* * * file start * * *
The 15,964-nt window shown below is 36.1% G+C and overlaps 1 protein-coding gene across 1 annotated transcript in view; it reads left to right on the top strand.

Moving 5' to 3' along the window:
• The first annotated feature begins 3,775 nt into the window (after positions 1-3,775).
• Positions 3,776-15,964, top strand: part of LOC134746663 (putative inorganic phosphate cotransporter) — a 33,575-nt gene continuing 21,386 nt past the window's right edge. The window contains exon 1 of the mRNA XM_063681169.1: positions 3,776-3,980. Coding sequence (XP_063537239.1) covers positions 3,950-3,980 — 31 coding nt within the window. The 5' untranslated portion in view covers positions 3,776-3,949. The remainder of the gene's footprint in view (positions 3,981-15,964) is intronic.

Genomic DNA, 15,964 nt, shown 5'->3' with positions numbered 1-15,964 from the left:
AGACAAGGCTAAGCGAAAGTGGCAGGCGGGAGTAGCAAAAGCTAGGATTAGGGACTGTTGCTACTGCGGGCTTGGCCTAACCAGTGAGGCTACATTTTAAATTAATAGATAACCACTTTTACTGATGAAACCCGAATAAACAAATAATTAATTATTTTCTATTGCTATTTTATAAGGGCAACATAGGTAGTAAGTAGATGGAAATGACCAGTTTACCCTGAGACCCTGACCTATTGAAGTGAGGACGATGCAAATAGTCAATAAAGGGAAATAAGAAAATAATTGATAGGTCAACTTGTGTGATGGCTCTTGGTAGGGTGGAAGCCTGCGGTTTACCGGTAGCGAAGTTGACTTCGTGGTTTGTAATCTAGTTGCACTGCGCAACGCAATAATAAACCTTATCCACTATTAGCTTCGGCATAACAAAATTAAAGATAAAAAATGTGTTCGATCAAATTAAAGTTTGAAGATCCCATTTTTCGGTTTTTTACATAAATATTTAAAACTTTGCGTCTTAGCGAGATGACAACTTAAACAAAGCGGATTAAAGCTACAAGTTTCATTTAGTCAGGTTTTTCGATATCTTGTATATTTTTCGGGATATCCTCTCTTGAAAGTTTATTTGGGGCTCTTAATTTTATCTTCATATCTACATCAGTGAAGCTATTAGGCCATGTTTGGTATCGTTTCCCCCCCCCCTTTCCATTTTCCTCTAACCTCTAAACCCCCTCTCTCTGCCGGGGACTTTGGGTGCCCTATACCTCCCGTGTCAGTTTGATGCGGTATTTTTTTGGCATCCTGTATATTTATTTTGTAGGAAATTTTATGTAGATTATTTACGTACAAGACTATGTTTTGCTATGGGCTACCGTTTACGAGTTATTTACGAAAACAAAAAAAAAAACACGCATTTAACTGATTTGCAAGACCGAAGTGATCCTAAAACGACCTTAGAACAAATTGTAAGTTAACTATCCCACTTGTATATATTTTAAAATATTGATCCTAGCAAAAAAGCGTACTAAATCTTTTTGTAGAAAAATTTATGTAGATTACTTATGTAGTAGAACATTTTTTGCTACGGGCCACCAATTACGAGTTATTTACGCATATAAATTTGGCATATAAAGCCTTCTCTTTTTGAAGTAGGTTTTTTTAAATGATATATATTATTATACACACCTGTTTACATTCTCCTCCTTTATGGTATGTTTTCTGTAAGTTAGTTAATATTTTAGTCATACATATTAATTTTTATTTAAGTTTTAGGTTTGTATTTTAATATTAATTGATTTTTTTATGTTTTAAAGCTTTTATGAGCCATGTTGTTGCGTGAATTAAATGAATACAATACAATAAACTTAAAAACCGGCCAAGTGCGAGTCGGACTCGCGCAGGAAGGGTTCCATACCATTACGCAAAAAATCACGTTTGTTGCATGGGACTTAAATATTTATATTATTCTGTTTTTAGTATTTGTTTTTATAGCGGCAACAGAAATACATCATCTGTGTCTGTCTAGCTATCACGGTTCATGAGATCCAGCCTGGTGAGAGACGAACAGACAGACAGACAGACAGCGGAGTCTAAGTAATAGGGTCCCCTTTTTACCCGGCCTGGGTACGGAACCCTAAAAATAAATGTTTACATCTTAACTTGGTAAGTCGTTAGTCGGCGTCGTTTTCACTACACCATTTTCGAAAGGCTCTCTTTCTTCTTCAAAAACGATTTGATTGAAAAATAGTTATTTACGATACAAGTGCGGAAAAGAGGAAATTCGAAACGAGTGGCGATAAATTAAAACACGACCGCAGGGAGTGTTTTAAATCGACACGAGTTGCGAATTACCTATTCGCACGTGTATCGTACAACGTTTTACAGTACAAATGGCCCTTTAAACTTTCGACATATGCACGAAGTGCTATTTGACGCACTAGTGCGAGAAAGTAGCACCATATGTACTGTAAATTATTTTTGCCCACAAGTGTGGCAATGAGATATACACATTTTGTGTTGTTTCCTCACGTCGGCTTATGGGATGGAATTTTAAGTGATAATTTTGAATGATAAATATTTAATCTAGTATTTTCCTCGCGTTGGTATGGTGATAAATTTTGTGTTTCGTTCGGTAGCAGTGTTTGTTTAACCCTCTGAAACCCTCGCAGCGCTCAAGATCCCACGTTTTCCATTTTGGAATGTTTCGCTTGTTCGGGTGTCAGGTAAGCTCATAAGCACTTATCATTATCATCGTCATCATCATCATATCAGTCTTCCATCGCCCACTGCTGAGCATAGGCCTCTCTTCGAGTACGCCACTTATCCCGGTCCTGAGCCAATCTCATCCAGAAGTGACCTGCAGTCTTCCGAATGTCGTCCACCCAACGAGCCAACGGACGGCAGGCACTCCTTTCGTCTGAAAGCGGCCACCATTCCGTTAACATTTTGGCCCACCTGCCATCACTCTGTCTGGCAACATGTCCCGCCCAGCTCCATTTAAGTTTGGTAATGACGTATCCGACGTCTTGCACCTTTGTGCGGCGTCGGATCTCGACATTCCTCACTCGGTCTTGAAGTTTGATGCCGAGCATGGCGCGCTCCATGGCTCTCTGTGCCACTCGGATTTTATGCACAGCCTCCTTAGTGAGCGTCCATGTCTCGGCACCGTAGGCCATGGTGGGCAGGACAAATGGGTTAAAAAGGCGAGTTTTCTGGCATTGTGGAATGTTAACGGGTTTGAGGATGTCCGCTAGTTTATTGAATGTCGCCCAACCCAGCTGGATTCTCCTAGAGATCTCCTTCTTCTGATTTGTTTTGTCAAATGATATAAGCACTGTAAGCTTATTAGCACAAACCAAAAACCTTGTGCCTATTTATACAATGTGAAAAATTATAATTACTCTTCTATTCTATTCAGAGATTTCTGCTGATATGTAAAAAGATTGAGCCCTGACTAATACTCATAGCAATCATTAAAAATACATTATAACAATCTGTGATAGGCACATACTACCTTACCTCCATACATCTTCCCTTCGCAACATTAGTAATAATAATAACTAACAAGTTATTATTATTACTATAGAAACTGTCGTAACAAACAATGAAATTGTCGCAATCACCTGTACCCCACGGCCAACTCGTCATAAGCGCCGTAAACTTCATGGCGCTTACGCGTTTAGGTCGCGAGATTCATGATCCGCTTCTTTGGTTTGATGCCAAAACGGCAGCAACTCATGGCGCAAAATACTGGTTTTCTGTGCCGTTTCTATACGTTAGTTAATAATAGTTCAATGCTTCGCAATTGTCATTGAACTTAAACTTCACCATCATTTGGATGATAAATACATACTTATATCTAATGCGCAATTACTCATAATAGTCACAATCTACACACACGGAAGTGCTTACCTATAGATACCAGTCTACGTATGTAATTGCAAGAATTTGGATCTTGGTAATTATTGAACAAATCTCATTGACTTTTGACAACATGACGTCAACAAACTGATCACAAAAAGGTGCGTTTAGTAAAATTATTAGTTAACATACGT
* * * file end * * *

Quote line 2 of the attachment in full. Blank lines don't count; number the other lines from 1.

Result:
Moving 5' to 3' along the window: